Five years after his arrest on charges of spying for the Soviet Union, former FBI agent Richard W. Miller emerged from federal custody Monday, free on bond pending his third espionage trial.
Empty-handed and wearing a borrowed gray suit, Miller was released at 3:15 p.m. after posting $337,000 bond, according to his lawyers and federal authorities. It was his first taste of freedom since he was taken into custody in 1984.
Federal marshals removed a pair of manacles, then took Miller to the basement of the U.S. District Courthouse in downtown Los Angeles. The marshals then drove the heavyset former FBI man several blocks from the courthouse where a waiting car took him to a reunion with family and friends, said defense attorney Stanley Greenberg.
Greenberg described Miller as upset with several last-minute delays, but relieved to be free. “He had a little smile,” the lawyer said.
Earlier in the day, Miller gave a thumbs-up sign moments before U.S. District Judge David V. Kenyon ordered him to appear in court April 3 for the start of his third trial on charges of passing secrets to a Soviet woman who worked for the KGB.
Miller declined requests for immediate comment. But in a statement released by his attorneys, he reaffirmed his innocence.
“I did not betray my country,” Miller said. “For now, I am very grateful to the courts and my lawyers for allowing my release pending trial.”
Explaining that he needed “a little time with my family and lawyers,” Miller said that in his retrial, he expects “the truth will come out, and I will be vindicated.”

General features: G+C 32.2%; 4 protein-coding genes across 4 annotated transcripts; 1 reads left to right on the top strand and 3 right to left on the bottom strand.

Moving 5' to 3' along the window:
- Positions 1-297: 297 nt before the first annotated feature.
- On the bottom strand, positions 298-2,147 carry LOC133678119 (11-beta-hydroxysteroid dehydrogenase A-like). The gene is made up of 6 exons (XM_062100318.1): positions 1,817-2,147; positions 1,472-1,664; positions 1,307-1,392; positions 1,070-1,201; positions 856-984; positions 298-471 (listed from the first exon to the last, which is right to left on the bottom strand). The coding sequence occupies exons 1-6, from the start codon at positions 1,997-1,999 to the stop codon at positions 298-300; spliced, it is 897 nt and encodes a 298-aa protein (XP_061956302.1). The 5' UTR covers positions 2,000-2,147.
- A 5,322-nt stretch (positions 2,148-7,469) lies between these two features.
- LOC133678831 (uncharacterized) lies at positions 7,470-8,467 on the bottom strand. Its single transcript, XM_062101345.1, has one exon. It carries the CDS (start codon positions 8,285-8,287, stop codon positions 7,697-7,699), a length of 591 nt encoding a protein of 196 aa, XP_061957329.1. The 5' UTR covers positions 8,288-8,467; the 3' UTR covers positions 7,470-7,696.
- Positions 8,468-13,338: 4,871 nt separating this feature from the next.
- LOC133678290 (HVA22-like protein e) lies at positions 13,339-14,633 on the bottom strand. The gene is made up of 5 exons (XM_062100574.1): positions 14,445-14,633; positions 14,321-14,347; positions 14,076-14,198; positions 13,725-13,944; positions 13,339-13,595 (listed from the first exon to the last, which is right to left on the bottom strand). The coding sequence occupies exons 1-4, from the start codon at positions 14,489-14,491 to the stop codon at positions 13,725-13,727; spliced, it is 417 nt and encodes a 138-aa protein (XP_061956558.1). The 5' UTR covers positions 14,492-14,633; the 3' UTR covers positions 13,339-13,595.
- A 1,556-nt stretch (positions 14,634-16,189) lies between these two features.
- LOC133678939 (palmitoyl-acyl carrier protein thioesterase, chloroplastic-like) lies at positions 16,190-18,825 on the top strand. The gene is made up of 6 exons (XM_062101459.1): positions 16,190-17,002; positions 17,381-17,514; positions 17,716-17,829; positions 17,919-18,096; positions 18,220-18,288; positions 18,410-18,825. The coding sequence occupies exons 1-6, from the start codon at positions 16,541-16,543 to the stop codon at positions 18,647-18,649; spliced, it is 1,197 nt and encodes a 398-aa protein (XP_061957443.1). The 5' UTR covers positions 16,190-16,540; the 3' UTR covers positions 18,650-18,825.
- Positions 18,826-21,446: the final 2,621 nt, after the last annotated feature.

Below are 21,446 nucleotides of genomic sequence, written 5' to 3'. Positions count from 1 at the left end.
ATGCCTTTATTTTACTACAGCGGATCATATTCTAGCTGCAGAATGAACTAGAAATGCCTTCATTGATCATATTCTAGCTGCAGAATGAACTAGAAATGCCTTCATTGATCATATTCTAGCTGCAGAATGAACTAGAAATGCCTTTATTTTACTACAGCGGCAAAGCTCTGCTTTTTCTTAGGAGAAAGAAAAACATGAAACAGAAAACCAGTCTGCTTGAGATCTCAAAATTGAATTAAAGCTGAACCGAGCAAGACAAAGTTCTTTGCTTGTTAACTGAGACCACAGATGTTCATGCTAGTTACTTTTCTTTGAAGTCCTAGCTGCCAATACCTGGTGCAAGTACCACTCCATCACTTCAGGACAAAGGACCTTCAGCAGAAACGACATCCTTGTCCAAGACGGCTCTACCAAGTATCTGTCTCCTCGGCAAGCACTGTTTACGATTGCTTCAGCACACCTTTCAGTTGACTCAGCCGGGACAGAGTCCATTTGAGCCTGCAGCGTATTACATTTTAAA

During the morning hearing, Greenberg and defense attorney Joel Levine said they will file a motion asking that Kenyon be replaced as trial judge.
“We just think the history of the case suggests that justice would be served by a new and fair judge,” Greenberg said.
Assistant U.S. Atty. Russell Hayman, Miller’s prosecutor, said the government would oppose changing judges.
After a first trial in 1985 resulted in a mistrial, Kenyon oversaw a four-month trial that ended in Miller’s conviction in June, 1986, for passing intelligence information to his lover, Soviet emigre Svetlana Ogorodnikova, in return for sex, $15,000 in cash, $50,000 in gold and a British-made trench coat.
It was the first espionage conviction ever of an FBI agent. But last April, as Miller served the first stretch of two life terms plus 50 years in prison, his conviction was overturned by the U.S. 9th Circuit Court of Appeals. The appeals court ruled that Kenyon permitted too much testimony about Miller’s failure on lie detector tests.